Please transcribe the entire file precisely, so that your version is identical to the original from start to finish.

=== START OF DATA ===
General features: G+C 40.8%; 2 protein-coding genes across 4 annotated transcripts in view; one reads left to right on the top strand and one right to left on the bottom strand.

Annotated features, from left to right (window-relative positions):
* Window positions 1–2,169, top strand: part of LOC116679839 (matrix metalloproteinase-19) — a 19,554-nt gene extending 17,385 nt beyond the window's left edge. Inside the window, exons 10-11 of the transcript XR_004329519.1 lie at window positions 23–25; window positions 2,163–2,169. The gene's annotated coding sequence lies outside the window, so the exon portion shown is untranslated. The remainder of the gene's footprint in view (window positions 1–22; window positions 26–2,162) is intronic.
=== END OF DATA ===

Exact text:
General features: G+C 40.8%; 2 protein-coding genes across 4 annotated transcripts in view; one reads left to right on the top strand and one right to left on the bottom strand.

Annotated features, from left to right (window-relative positions):
* Window positions 1–2,169, top strand: part of LOC116679839 (matrix metalloproteinase-19) — a 19,554-nt gene extending 17,385 nt beyond the window's left edge. Inside the window, exons 10-11 of the transcript XR_004329519.1 lie at window positions 23–25; window positions 2,163–2,169. The gene's annotated coding sequence lies outside the window, so the exon portion shown is untranslated. The remainder of the gene's footprint in view (window positions 1–22; window positions 26–2,162) is intronic.